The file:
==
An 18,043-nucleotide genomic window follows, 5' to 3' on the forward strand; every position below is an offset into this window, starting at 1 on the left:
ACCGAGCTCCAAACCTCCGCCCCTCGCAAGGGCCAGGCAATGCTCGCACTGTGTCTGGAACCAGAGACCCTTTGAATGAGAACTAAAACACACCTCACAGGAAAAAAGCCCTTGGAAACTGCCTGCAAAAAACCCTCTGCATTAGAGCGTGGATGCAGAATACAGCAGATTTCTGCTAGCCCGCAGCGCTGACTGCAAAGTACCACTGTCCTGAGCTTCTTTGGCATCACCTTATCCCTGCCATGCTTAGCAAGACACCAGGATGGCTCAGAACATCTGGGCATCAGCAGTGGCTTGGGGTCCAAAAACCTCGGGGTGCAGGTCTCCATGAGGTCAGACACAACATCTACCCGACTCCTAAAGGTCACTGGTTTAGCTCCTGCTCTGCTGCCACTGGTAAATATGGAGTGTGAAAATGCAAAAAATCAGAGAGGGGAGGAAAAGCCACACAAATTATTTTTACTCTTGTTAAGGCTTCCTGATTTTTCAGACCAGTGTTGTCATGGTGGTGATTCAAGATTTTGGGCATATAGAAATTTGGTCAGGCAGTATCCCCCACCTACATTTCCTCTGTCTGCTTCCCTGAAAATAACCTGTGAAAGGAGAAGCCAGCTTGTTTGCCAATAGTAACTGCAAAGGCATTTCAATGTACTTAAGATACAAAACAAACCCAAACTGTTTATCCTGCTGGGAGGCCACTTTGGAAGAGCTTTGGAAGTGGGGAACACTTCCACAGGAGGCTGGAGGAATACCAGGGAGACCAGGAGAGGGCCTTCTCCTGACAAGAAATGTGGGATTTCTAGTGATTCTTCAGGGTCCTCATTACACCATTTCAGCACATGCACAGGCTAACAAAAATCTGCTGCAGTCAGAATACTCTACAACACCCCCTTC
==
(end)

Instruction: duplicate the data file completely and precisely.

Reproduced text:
An 18,043-nucleotide genomic window follows, 5' to 3' on the forward strand; every position below is an offset into this window, starting at 1 on the left:
ACCGAGCTCCAAACCTCCGCCCCTCGCAAGGGCCAGGCAATGCTCGCACTGTGTCTGGAACCAGAGACCCTTTGAATGAGAACTAAAACACACCTCACAGGAAAAAAGCCCTTGGAAACTGCCTGCAAAAAACCCTCTGCATTAGAGCGTGGATGCAGAATACAGCAGATTTCTGCTAGCCCGCAGCGCTGACTGCAAAGTACCACTGTCCTGAGCTTCTTTGGCATCACCTTATCCCTGCCATGCTTAGCAAGACACCAGGATGGCTCAGAACATCTGGGCATCAGCAGTGGCTTGGGGTCCAAAAACCTCGGGGTGCAGGTCTCCATGAGGTCAGACACAACATCTACCCGACTCCTAAAGGTCACTGGTTTAGCTCCTGCTCTGCTGCCACTGGTAAATATGGAGTGTGAAAATGCAAAAAATCAGAGAGGGGAGGAAAAGCCACACAAATTATTTTTACTCTTGTTAAGGCTTCCTGATTTTTCAGACCAGTGTTGTCATGGTGGTGATTCAAGATTTTGGGCATATAGAAATTTGGTCAGGCAGTATCCCCCACCTACATTTCCTCTGTCTGCTTCCCTGAAAATAACCTGTGAAAGGAGAAGCCAGCTTGTTTGCCAATAGTAACTGCAAAGGCATTTCAATGTACTTAAGATACAAAACAAACCCAAACTGTTTATCCTGCTGGGAGGCCACTTTGGAAGAGCTTTGGAAGTGGGGAACACTTCCACAGGAGGCTGGAGGAATACCAGGGAGACCAGGAGAGGGCCTTCTCCTGACAAGAAATGTGGGATTTCTAGTGATTCTTCAGGGTCCTCATTACACCATTTCAGCACATGCACAGGCTAACAAAAATCTGCTGCAGTCAGAATACTCTACAACACCCCCTTC